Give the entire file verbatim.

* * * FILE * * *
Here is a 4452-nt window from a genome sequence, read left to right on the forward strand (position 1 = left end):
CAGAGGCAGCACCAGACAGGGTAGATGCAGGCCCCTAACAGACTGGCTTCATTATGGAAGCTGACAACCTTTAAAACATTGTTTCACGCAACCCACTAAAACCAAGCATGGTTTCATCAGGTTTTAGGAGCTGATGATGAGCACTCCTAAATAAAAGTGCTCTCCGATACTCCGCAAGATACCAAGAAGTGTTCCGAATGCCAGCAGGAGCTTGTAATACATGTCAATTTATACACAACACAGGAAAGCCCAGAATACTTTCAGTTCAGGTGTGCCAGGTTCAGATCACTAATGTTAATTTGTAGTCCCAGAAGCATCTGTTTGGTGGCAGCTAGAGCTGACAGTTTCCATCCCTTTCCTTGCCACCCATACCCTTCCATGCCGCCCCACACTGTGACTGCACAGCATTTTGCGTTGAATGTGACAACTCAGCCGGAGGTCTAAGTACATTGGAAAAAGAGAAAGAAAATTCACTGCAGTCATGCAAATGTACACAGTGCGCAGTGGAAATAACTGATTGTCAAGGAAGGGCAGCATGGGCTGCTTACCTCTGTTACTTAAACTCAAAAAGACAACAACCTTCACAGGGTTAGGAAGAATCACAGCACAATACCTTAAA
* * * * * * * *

Here is a 4452-nt window from a genome sequence, read left to right on the forward strand (position 1 = left end):
CAGAGGCAGCACCAGACAGGGTAGATGCAGGCCCCTAACAGACTGGCTTCATTATGGAAGCTGACAACCTTTAAAACATTGTTTCACGCAACCCACTAAAACCAAGCATGGTTTCATCAGGTTTTAGGAGCTGATGATGAGCACTCCTAAATAAAAGTGCTCTCCGATACTCCGCAAGATACCAAGAAGTGTTCCGAATGCCAGCAGGAGCTTGTAATACATGTCAATTTATACACAACACAGGAAAGCCCAGAATACTTTCAGTTCAGGTGTGCCAGGTTCAGATCACTAATGTTAATTTGTAGTCCCAGAAGCATCTGTTTGGTGGCAGCTAGAGCTGACAGTTTCCATCCCTTTCCTTGCCACCCATACCCTTCCATGCCGCCCCACACTGTGACTGCACAGCATTTTGCGTTGAATGTGACAACTCAGCCGGAGGTCTAAGTACATTGGAAAAAGAGAAAGAAAATTCACTGCAGTCATGCAAATGTACACAGTGCGCAGTGGAAATAACTGATTGTCAAGGAAGGGCAGCATGGGCTGCTTACCTCTGTTACTTAAACTCAAAAAGACAACAACCTTCACAGGGTTAGGAAGAATCACAGCACAATACCTTAAA